Vehicle Dynamics Control after Impacts in Multiple-Event Accidents
Accidents statistics show that multiple-event accidents (MEAs) represent a considerable and increasing proportion of all vehicle traffic accidents. MEAs are characterized by having at least one vehicle subjected to more than one harmful event. MEAs now comprise approximately 25% of all passenger vehicle accidents. This thesis aims to make systematic progress towards developing a vehicle Post Impact Control (PIC) function so as to avoid or mitigate any secondary event in MEAs.
To characterize the vehicle motion control problems for PIC, a number of MEAs from an accident database were analyzed. Post impact vehicle dynamics were studied considering the overall accident scenarios of exemplar cases. Reduction of kinetic energy and path lateral deviation were found to be most critical and beneficial for the vehicles after impacts. To understand the mechanism of influencing the post impact vehicle path, numerical optimization was applied to minimize the maximum path lateral deviation. It was found that effective control can be achieved across a wide range of kinematic conditions, by switching between three sub-strategies established at vehicle body level. Results also showed that active front-axle steering, in addition to individual-wheel braking, provides significant control benefits, although not for all post-impact kinematics.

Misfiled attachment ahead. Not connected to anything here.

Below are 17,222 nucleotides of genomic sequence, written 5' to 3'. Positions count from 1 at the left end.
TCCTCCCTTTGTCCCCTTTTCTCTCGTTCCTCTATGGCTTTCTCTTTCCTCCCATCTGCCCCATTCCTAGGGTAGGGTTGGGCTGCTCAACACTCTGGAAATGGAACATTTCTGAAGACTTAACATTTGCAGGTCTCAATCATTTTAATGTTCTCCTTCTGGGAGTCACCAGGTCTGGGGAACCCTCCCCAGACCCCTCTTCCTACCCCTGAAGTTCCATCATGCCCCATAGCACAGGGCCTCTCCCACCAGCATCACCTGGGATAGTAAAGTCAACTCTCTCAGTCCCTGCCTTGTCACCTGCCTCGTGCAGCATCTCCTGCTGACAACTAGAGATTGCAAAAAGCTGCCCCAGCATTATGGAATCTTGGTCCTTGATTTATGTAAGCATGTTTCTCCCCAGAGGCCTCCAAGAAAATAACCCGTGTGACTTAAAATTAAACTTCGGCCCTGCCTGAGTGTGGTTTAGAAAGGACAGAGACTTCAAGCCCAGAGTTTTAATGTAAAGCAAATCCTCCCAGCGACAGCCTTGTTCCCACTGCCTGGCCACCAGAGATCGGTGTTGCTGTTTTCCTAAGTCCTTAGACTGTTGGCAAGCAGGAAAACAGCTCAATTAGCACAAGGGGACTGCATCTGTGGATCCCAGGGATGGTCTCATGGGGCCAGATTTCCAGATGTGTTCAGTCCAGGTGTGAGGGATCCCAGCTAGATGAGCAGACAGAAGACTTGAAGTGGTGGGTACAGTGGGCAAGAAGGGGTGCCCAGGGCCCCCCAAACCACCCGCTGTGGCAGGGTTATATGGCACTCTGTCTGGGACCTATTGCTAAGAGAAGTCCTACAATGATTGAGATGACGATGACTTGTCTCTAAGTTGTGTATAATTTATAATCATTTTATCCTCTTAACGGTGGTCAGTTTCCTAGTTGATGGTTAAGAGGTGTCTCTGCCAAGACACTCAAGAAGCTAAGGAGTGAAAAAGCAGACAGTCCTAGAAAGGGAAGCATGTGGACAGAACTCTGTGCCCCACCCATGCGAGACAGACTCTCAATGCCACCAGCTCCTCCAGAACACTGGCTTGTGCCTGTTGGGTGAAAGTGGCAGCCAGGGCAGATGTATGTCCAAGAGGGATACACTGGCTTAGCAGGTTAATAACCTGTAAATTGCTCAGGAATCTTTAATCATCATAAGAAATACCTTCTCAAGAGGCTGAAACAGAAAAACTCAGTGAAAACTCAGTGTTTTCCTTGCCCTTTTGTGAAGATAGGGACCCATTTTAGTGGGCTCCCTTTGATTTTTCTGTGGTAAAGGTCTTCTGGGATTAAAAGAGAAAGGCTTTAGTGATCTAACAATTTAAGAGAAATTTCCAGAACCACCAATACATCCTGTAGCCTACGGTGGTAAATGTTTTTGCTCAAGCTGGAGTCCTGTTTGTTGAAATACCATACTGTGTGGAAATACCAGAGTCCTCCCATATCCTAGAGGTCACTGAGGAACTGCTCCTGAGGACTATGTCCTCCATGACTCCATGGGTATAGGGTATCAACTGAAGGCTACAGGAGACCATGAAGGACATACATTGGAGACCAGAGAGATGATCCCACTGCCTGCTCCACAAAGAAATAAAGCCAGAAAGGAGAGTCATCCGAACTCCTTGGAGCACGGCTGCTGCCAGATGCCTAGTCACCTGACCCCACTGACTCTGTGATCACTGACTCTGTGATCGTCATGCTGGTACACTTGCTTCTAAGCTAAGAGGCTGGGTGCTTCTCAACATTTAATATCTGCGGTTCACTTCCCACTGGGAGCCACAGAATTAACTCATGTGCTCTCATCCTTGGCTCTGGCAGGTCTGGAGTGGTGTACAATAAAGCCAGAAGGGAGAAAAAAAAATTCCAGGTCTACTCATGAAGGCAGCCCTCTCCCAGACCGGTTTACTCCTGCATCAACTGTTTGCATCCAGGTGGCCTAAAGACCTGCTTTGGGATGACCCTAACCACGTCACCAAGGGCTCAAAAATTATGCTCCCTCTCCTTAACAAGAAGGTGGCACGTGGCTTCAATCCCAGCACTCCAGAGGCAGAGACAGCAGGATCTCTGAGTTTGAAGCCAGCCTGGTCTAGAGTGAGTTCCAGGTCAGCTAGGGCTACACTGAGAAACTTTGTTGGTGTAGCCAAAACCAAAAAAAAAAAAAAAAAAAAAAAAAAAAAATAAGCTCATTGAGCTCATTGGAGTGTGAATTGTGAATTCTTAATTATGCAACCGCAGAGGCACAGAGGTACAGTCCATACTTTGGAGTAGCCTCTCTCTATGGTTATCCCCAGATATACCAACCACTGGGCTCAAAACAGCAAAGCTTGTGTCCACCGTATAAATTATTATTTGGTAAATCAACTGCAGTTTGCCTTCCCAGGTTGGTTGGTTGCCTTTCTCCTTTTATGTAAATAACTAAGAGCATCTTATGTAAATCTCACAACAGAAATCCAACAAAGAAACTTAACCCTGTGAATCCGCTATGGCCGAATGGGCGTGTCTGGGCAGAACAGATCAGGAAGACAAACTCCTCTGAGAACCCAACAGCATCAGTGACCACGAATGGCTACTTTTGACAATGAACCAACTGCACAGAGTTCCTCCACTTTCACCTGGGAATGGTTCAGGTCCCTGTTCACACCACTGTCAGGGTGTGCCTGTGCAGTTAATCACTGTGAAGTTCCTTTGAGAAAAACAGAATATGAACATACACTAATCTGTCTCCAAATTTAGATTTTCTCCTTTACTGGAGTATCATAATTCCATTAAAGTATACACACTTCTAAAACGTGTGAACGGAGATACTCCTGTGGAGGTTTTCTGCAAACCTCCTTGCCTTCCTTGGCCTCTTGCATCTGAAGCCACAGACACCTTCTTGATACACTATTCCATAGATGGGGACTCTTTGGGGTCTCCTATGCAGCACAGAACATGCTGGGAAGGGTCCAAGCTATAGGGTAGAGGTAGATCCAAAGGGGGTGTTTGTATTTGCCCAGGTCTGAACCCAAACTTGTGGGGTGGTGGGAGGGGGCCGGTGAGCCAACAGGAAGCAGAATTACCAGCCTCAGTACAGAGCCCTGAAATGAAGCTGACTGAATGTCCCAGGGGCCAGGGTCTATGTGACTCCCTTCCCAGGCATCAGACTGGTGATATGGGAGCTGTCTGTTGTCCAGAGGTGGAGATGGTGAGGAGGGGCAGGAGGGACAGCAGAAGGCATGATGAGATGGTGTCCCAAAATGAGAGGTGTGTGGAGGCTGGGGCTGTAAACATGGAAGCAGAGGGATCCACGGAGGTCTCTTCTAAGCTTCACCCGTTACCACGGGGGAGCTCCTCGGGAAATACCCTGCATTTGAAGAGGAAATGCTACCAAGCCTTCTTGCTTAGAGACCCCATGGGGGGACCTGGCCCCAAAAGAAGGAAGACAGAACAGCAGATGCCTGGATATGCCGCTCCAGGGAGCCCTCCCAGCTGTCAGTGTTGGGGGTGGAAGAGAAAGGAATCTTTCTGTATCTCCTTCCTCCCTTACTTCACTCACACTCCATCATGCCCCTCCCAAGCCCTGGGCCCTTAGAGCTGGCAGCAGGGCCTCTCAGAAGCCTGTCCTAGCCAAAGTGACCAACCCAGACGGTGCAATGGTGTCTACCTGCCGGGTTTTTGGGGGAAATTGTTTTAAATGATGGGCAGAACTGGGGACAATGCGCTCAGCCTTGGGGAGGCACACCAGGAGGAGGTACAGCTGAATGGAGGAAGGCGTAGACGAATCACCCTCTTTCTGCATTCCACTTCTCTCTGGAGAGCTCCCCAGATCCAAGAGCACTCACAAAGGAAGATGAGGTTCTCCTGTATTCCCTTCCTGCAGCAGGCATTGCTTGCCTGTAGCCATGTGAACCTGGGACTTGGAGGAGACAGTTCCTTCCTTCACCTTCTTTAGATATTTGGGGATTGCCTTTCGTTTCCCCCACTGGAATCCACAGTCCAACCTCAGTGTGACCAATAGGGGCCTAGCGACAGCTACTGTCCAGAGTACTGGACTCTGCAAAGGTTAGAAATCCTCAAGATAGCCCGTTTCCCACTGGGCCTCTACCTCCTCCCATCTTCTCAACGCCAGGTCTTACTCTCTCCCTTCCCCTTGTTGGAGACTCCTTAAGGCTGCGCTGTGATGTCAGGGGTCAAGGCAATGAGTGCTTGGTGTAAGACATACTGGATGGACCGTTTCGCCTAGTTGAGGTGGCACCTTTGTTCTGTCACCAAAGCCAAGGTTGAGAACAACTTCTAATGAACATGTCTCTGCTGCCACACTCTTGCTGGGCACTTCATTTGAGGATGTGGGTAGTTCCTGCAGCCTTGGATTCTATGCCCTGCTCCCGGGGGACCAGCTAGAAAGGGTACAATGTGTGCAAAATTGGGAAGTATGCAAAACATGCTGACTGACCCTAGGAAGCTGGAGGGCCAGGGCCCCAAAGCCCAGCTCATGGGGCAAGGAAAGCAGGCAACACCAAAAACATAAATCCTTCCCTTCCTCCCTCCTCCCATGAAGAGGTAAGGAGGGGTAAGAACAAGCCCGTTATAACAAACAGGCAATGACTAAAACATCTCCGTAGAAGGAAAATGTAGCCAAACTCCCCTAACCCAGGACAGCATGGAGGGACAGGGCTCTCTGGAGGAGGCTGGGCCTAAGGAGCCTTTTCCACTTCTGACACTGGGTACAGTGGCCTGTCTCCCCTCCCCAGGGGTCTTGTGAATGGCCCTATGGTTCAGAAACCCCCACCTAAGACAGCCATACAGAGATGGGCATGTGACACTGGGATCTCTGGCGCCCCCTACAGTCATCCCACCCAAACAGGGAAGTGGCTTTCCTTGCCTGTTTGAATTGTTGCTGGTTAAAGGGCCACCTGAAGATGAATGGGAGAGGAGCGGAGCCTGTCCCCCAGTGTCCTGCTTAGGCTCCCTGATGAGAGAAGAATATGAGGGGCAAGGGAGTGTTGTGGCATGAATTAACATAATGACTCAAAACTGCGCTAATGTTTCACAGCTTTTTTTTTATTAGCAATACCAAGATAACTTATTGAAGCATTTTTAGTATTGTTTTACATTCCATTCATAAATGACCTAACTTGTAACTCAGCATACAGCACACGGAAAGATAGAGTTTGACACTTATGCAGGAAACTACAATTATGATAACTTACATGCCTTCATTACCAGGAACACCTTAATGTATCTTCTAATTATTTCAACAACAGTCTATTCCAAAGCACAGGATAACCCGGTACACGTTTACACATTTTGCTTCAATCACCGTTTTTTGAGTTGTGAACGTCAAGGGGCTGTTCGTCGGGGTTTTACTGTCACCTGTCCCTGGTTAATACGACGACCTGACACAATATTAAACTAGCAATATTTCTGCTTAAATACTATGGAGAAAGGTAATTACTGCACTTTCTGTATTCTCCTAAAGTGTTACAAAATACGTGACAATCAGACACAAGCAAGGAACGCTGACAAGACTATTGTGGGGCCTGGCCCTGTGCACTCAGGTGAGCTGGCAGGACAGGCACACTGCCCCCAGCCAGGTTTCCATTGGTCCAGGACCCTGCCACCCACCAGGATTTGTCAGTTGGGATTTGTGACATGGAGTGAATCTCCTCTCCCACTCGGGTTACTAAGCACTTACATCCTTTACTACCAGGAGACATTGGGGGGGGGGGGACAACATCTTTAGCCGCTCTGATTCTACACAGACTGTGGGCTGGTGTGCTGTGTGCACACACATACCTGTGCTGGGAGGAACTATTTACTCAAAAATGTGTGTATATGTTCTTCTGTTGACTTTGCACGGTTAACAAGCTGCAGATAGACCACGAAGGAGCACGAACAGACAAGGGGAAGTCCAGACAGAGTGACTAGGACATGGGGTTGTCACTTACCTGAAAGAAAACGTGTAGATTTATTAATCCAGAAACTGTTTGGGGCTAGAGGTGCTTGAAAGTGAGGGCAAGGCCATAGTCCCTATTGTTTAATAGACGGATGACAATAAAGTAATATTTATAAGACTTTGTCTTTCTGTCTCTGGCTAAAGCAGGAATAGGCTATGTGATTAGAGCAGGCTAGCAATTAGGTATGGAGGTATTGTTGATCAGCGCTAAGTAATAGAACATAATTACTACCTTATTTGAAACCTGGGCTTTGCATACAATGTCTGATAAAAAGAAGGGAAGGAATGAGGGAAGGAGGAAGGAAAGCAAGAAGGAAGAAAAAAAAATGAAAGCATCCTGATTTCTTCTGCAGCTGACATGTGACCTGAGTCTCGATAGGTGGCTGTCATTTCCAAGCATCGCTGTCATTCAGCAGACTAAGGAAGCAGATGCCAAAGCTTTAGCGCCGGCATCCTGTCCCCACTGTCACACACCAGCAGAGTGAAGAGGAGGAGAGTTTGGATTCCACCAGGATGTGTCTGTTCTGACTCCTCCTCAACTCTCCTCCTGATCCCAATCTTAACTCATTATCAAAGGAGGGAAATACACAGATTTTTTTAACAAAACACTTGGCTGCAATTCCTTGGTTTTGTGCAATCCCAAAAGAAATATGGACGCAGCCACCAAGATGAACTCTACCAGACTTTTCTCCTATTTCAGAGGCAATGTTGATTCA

For closed-loop design of the path control, a Quasi-Linear Optimal Controller (QLOC) was proposed and verified with the numerical optimization results. The design method is novel – it well combines the linear co-states dynamics and nonlinear constraints due to tyre friction limits. The algorithm was further adapted to penalize both longitudinal and lateral path deviations, using a generalized cost function.
To verify the function with driver interaction, a number of exploratory methods were investigated regarding the driver safety, as well as the capability and accuracy to reproduce the real-world post-impact vehicle kinematics. A scheme of the function design for real-time implementation was proposed and applied to the experiments in a driving simulator environment.